Tuesday, 16 February 2010

The wonders humble people own

Buffy Sainte-Marie
Live at Wulfrun Hall, Wolverhampton, 31 January, 2010

What's a 68-year-old North American Indian doing in Wolverhampton on a cold Sunday night in January? Buffy Sainte-Marie has travelled all the way from her home in Hawaii to raise awareness of the plight of indigenous people - (she was born on a Cree Indian reservation in Saskatchewan). Perhaps this half-forgotten singer-songwriter has also come just to remind us who she is and to have a thoroughly enjoyable evening declaiming her songs to this seated, well-behaved English audience.

I became aware of Buffy Sainte-Marie when, fancying myself as a singer-songwriter at the age of 11, I first heard her song 'Soldier Blue' on the radio. It got to number 7 in the UK charts in 1971 but I was too young to see the film for which it was the title song - a graphic portrayal of the treatment of native North American Indians. I owned one Buffy record - the 1972 single – 'Mister, Can’t You See' but much preferred the B-side 'Moonshot', a remarkably original song about space travel and mythology that contains the lines:

See all the wonders that you leave behind
the wonders humble people own
I know a boy from a tribe so primitive
he can call me up without no telephone


An anthropologist he wrote a book
he called it ‘Myths of Heaven’
he's disappeared, his wife is all distraught
an angel came and got him

It's intriguing to wonder why Buffy's status as a singer-songwriter is so much lower than those fellow Canadian contemporaries Leonard Cohen, Joni Mitchell and Neil Young. She herself has suggested she was the victim of censorship and suppression and it's true that the film Soldier Blue was not shown in American cinemas and the record failed to chart there.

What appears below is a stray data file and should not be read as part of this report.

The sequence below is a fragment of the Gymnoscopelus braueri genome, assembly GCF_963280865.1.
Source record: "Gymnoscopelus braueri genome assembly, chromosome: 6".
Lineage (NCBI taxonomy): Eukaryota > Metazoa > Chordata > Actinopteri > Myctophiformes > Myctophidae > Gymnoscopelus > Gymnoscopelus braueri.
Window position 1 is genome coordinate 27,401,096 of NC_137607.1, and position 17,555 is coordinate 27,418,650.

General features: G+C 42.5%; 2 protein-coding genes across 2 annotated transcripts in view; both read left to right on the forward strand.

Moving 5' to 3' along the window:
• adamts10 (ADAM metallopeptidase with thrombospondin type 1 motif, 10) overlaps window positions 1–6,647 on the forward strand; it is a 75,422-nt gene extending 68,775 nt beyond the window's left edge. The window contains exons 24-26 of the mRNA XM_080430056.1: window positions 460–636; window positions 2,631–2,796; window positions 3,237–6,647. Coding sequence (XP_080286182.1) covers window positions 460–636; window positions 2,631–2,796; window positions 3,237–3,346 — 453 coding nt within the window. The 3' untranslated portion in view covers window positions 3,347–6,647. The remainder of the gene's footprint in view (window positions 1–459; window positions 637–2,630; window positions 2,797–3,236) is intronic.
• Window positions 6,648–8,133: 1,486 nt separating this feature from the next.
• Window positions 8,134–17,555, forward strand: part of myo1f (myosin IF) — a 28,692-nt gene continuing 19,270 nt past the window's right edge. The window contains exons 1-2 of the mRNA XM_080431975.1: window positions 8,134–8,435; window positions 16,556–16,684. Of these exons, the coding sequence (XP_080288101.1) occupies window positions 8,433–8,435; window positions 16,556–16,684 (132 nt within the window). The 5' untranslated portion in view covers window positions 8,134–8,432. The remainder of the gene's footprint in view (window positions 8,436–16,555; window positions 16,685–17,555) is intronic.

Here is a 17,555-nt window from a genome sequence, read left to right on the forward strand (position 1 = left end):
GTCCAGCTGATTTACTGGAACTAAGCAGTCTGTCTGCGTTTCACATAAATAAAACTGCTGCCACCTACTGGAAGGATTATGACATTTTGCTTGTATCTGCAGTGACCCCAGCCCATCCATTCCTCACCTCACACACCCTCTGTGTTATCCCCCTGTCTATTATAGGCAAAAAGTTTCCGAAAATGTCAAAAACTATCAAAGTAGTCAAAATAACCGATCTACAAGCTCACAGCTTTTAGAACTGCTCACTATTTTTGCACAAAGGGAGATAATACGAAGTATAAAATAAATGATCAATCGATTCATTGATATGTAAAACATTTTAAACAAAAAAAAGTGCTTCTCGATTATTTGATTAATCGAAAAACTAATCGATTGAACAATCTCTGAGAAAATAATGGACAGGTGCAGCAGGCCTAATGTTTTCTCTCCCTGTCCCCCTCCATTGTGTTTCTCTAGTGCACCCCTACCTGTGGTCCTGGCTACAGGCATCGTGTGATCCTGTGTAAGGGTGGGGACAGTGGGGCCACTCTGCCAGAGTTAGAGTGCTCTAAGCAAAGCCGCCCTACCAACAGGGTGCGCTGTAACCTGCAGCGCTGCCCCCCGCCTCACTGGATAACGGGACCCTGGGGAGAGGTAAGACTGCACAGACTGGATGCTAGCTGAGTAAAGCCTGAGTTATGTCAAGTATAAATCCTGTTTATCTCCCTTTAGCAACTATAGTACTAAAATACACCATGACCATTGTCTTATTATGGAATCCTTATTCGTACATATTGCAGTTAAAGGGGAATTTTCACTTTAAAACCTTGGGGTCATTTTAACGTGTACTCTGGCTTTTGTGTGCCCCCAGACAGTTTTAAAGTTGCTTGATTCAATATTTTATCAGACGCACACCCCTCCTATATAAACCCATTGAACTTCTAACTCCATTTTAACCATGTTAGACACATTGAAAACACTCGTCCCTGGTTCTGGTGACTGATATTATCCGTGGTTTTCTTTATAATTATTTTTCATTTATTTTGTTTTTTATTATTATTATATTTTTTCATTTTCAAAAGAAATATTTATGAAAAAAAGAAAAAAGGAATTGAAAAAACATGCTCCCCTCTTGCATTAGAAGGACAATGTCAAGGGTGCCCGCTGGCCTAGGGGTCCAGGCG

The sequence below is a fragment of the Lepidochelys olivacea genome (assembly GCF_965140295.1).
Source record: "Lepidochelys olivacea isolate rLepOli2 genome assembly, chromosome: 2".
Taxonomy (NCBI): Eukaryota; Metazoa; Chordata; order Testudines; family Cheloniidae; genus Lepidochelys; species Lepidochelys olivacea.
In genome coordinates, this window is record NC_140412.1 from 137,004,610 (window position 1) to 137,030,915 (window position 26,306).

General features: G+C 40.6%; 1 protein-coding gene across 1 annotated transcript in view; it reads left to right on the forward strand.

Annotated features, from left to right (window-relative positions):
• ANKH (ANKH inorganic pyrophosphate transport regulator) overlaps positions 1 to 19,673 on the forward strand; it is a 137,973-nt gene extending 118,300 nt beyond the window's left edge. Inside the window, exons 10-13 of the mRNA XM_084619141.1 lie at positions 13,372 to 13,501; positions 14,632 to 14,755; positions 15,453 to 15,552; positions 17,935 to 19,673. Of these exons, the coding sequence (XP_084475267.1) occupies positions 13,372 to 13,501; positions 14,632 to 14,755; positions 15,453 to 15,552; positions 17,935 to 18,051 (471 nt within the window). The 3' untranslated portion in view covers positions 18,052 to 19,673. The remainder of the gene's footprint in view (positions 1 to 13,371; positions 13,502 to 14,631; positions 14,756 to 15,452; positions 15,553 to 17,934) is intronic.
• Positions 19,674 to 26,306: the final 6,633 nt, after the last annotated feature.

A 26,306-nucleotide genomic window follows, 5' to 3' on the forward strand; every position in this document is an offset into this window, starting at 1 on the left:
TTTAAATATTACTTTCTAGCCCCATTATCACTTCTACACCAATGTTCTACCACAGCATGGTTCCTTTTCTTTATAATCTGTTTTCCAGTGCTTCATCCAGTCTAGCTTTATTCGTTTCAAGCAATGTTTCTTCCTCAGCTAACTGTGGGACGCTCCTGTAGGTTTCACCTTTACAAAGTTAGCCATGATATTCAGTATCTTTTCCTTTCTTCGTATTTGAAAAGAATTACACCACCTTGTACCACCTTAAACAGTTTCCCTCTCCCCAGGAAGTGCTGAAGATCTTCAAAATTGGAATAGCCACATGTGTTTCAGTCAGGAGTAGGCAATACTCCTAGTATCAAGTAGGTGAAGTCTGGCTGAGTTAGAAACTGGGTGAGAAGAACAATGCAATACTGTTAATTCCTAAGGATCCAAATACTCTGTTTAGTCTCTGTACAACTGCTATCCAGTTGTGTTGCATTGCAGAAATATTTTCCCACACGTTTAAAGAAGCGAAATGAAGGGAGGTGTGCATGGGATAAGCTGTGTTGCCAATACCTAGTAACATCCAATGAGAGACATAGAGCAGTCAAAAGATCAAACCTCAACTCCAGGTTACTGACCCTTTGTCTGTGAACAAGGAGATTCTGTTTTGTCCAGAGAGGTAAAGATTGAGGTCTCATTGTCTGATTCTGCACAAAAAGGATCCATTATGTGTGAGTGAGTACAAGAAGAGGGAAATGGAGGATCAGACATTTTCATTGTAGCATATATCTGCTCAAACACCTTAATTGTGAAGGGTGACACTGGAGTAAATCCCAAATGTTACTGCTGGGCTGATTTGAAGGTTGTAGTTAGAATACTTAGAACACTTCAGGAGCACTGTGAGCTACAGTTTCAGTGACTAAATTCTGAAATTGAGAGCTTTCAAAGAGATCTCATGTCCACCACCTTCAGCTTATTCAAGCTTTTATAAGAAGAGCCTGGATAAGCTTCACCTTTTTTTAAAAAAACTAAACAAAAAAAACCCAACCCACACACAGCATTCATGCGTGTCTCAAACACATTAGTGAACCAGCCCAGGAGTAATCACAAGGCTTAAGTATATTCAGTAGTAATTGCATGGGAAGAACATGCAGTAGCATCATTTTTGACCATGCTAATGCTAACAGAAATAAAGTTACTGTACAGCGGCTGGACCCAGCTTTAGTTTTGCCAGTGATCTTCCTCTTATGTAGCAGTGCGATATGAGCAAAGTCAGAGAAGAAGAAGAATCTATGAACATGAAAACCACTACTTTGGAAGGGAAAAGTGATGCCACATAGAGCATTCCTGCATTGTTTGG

Her best-known songs were hits for other artists -'Up Where We Belong' (for Joe Cocker and Jennifer Warnes), 'Until It’s Time for You To Go' (most famously Elvis) and 'Universal Soldier' (Donovan). Perhaps the reason she is less well-known in her own right is due partly to her relatively meagre output compared with other singer-songwriters and partly to her distinctive singing voice with its insistent sustained vibrato which can be an acquired taste.

At 68, though, Buffy's energy levels are impressive. Her singing and playing seemed to struggle to keep pace with her enthusiasm at times, but she seemed at her most confident with her never material. Songs like 'Cho Cho Fire' and 'No No Keshagesh' from the 2009 album 'Running From The Drum' fuse folk, rock and Native American chanting and rhythms in an exhilarating stomp that makes the spirit soar.

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About me

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Tony Gillam is Senior Lecturer in Mental Health Nursing at the University of Wolverhampton, a freelance writer, trainer and musician. He is the author of 'Reflections on Community Psychiatric Nursing' (2002) and 'Creativity, Wellbeing and Mental Health Practice' (2018).